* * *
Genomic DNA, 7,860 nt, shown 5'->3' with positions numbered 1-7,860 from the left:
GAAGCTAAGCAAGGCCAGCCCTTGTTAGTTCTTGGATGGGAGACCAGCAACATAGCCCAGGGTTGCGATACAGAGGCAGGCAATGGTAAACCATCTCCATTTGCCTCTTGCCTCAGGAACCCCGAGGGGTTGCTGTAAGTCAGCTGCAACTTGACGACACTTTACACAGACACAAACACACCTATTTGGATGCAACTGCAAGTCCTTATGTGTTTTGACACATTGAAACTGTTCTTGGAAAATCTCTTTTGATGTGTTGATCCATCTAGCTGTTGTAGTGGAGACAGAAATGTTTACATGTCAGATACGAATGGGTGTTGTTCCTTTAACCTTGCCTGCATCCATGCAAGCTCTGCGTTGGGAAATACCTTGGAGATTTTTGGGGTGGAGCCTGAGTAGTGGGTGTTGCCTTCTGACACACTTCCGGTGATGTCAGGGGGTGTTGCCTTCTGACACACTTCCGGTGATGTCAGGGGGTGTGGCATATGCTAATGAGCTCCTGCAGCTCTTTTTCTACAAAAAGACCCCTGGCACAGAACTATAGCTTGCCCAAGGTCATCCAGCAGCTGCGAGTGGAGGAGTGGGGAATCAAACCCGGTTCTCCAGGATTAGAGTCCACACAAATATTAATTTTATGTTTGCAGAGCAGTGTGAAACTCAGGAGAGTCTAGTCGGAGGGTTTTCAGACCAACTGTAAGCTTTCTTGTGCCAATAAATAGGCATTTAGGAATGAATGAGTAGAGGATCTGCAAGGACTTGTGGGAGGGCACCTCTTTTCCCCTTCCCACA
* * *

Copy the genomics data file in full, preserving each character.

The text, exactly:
Genomic DNA, 7,860 nt, shown 5'->3' with positions numbered 1-7,860 from the left:
GAAGCTAAGCAAGGCCAGCCCTTGTTAGTTCTTGGATGGGAGACCAGCAACATAGCCCAGGGTTGCGATACAGAGGCAGGCAATGGTAAACCATCTCCATTTGCCTCTTGCCTCAGGAACCCCGAGGGGTTGCTGTAAGTCAGCTGCAACTTGACGACACTTTACACAGACACAAACACACCTATTTGGATGCAACTGCAAGTCCTTATGTGTTTTGACACATTGAAACTGTTCTTGGAAAATCTCTTTTGATGTGTTGATCCATCTAGCTGTTGTAGTGGAGACAGAAATGTTTACATGTCAGATACGAATGGGTGTTGTTCCTTTAACCTTGCCTGCATCCATGCAAGCTCTGCGTTGGGAAATACCTTGGAGATTTTTGGGGTGGAGCCTGAGTAGTGGGTGTTGCCTTCTGACACACTTCCGGTGATGTCAGGGGGTGTTGCCTTCTGACACACTTCCGGTGATGTCAGGGGGTGTGGCATATGCTAATGAGCTCCTGCAGCTCTTTTTCTACAAAAAGACCCCTGGCACAGAACTATAGCTTGCCCAAGGTCATCCAGCAGCTGCGAGTGGAGGAGTGGGGAATCAAACCCGGTTCTCCAGGATTAGAGTCCACACAAATATTAATTTTATGTTTGCAGAGCAGTGTGAAACTCAGGAGAGTCTAGTCGGAGGGTTTTCAGACCAACTGTAAGCTTTCTTGTGCCAATAAATAGGCATTTAGGAATGAATGAGTAGAGGATCTGCAAGGACTTGTGGGAGGGCACCTCTTTTCCCCTTCCCACA